Saturday Night in SC

Ames Bros © Phish 2010

Like Friday night’s show, Saturday’s also featured many random songs. However, Saturday’s show was played far better and was far more fun. The entire show is dotted with highlights. The second set was an unreal amount of fun because of the great playing and creativity coming from Trey.

The night kicked off with the Kill Devil Falls everyone was expecting far earlier this tour. While I feel like a lot of KDFs are rather standard and through-the-motions playing, this opener was on fire. Trey slayed the faces of the whole crowd early on before the jam of this was over. Then, when the beginning of Curtain With bust out, the crowd went nuts; it was the first one of the year. After they had played the song somewhat regularly last year, people were beginning to wonder if they were cutting it from their rotation again.

Mango Song delicately came out of the end of the With; despite being excited for the first version since Deer Creek’s memorable version, Trey kinda ruins this one. Trey was having problems playing it, catching the rest of the band off guard. Oh well, it’s really one of the only things you can point out that wasn’t fun on this grand night of Phishiness.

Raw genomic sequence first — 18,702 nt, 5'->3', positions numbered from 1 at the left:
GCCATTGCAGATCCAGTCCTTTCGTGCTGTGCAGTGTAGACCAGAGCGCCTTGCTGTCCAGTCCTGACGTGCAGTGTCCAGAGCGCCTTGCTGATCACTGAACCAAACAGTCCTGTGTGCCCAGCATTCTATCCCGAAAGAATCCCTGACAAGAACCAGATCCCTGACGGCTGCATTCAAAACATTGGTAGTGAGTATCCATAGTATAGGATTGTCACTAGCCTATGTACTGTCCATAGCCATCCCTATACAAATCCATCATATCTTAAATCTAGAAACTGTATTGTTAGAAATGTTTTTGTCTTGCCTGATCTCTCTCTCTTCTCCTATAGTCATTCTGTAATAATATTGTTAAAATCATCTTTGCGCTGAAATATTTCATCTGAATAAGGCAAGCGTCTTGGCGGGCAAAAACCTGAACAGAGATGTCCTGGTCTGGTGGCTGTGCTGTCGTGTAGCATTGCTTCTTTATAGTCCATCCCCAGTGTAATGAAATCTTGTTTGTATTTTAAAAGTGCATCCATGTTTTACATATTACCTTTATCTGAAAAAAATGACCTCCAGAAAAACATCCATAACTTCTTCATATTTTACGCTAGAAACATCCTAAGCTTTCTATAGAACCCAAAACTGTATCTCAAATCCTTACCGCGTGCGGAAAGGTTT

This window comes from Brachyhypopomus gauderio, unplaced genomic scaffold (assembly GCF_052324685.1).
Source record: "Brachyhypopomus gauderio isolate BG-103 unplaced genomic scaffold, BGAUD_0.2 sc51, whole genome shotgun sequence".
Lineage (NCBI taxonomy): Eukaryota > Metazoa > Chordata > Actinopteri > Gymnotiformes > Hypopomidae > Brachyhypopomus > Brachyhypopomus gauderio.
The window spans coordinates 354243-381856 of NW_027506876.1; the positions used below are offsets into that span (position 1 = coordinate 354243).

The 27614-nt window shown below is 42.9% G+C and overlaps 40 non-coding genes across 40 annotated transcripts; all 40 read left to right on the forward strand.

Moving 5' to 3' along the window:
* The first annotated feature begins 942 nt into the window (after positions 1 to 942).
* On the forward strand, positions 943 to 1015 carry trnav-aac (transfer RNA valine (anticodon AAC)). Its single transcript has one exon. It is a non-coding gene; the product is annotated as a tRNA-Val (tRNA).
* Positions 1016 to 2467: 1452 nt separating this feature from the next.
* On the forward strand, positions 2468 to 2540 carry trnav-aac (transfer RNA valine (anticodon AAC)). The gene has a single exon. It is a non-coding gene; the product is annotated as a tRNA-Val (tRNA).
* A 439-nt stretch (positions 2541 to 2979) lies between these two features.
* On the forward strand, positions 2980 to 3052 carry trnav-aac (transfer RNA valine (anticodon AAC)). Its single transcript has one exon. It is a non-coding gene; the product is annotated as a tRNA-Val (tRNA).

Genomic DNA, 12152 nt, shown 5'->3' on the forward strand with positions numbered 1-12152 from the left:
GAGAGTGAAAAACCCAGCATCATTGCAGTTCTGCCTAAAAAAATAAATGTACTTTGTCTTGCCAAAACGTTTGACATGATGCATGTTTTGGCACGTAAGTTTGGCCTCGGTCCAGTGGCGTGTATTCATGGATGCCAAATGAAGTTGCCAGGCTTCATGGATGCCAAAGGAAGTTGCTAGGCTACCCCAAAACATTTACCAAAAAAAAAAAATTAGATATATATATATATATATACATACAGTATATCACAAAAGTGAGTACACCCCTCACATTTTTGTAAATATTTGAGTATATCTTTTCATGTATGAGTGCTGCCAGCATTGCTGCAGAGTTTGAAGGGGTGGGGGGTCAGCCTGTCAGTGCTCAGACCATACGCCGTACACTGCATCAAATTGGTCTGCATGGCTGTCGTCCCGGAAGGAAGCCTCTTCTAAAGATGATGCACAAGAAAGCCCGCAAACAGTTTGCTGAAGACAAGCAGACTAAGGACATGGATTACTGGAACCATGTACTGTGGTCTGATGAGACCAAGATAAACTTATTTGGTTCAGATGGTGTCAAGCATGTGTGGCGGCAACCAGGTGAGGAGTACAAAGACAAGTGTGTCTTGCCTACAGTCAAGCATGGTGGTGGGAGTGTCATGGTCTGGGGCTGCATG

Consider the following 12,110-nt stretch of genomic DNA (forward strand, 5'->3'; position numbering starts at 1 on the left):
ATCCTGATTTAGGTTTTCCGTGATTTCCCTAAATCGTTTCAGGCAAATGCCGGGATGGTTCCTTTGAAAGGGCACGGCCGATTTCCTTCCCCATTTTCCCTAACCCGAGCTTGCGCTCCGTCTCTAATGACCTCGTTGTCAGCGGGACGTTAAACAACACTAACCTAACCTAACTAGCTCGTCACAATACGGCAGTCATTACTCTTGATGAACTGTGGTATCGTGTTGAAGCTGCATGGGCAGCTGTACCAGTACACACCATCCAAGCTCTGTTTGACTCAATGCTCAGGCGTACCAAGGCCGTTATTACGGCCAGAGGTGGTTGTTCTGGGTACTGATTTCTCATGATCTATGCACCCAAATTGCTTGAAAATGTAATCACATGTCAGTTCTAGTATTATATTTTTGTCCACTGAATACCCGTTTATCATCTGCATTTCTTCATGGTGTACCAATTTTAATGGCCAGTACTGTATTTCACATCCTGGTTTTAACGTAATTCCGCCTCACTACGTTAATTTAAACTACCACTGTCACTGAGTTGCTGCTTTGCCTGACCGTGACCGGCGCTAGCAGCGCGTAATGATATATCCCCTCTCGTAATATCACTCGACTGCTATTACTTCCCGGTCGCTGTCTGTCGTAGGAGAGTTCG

A rare mid-first set Sand crept out of nowhere. For a first set song, it sprayed the rafters with a dense and sticky jam. Anytime we get improv in a first set, we should be gracious, and that I am. The band locked into a thick groove before Trey ended it. The direction Page and Mike were going before Trey went back to the chords of Sand had me wondering how much farther it could have went otherwise.

10.15.2010 (Ryan Mastro © Phish 2010)

Looking back, the Limb by Limb that was in between Sand and Sneakin’ Sally should have probably just been removed. A first set Sand -> Sneakin’ could have been one of the year’s highlights. Unfortunately this Sneakin’ was just a short, stand-alone version. I sure hope they bring back the monster it’s able to be. The Uncle Pen that followed was certainly a treat, and even the lightning fast licks were played fairly well by Big Red.

So far this tour Phish was dropping songs in the most unexpected manner, and the next song wouldn’t be any different. Pebbles and Marbles came next, a song people have been dying for them to play again. It’s one of their best written songs and has some of the most room for improvisation out of the end. This version was quite short, but, as always, beautiful–thank you. I sure hope they play this again soon, hopefully as a second set opener.

Fooling everyone with a false closer, Phish dropped Cavern. However, when the wall of sound coming out of the end dyed down, Trey started lacing the arena with a web of loops while Fishman started up on his hi-hat. This would be the second David Bowie in a row that had an interesting opening. All 3.0 long I have been ragging on Trey for playing the most standard intros to the song; they used to be so psychedelic and fun. Now, the last two versions, have segued out of other songs and had fun intros and fun end-trilling segments. This song is starting to get back on its feet–let’s hope the progression continues!

10.15.2010 (Ryan Mastro © Phish 2010)